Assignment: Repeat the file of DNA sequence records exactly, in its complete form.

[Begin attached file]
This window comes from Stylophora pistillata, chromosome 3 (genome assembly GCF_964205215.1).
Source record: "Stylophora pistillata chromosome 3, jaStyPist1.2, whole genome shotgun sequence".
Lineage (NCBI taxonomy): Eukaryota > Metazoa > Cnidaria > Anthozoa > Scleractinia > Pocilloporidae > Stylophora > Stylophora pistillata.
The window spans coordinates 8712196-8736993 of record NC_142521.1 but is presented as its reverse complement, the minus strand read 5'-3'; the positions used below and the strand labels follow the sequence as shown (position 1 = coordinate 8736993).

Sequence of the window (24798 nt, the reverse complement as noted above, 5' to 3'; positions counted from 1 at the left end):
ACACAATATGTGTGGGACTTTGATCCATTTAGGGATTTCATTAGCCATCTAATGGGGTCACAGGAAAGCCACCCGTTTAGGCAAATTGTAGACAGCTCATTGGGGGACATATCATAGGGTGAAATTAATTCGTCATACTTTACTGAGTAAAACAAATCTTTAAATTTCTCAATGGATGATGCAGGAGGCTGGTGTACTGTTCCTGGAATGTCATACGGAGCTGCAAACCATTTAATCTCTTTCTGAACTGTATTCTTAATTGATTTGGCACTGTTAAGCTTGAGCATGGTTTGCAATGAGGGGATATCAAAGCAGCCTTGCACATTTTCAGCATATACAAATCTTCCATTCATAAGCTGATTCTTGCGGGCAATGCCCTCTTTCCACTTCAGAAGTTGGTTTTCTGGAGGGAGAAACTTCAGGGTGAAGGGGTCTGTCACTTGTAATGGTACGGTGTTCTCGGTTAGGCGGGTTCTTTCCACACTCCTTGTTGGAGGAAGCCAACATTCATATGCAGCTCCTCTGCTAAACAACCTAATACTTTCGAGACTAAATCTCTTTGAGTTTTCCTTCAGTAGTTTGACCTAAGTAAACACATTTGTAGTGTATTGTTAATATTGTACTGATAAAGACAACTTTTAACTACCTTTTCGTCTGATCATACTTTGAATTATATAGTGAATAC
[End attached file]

This window comes from Stylophora pistillata, chromosome 3 (genome assembly GCF_964205215.1).
Source record: "Stylophora pistillata chromosome 3, jaStyPist1.2, whole genome shotgun sequence".
Lineage (NCBI taxonomy): Eukaryota > Metazoa > Cnidaria > Anthozoa > Scleractinia > Pocilloporidae > Stylophora > Stylophora pistillata.
The window spans coordinates 8712196-8736993 of record NC_142521.1 but is presented as its reverse complement, the minus strand read 5'-3'; the positions used below and the strand labels follow the sequence as shown (position 1 = coordinate 8736993).

Sequence of the window (24798 nt, the reverse complement as noted above, 5' to 3'; positions counted from 1 at the left end):
ACACAATATGTGTGGGACTTTGATCCATTTAGGGATTTCATTAGCCATCTAATGGGGTCACAGGAAAGCCACCCGTTTAGGCAAATTGTAGACAGCTCATTGGGGGACATATCATAGGGTGAAATTAATTCGTCATACTTTACTGAGTAAAACAAATCTTTAAATTTCTCAATGGATGATGCAGGAGGCTGGTGTACTGTTCCTGGAATGTCATACGGAGCTGCAAACCATTTAATCTCTTTCTGAACTGTATTCTTAATTGATTTGGCACTGTTAAGCTTGAGCATGGTTTGCAATGAGGGGATATCAAAGCAGCCTTGCACATTTTCAGCATATACAAATCTTCCATTCATAAGCTGATTCTTGCGGGCAATGCCCTCTTTCCACTTCAGAAGTTGGTTTTCTGGAGGGAGAAACTTCAGGGTGAAGGGGTCTGTCACTTGTAATGGTACGGTGTTCTCGGTTAGGCGGGTTCTTTCCACACTCCTTGTTGGAGGAAGCCAACATTCATATGCAGCTCCTCTGCTAAACAACCTAATACTTTCGAGACTAAATCTCTTTGAGTTTTCCTTCAGTAGTTTGACCTAAGTAAACACATTTGTAGTGTATTGTTAATATTGTACTGATAAAGACAACTTTTAACTACCTTTTCGTCTGATCATACTTTGAATTATATAGTGAATAC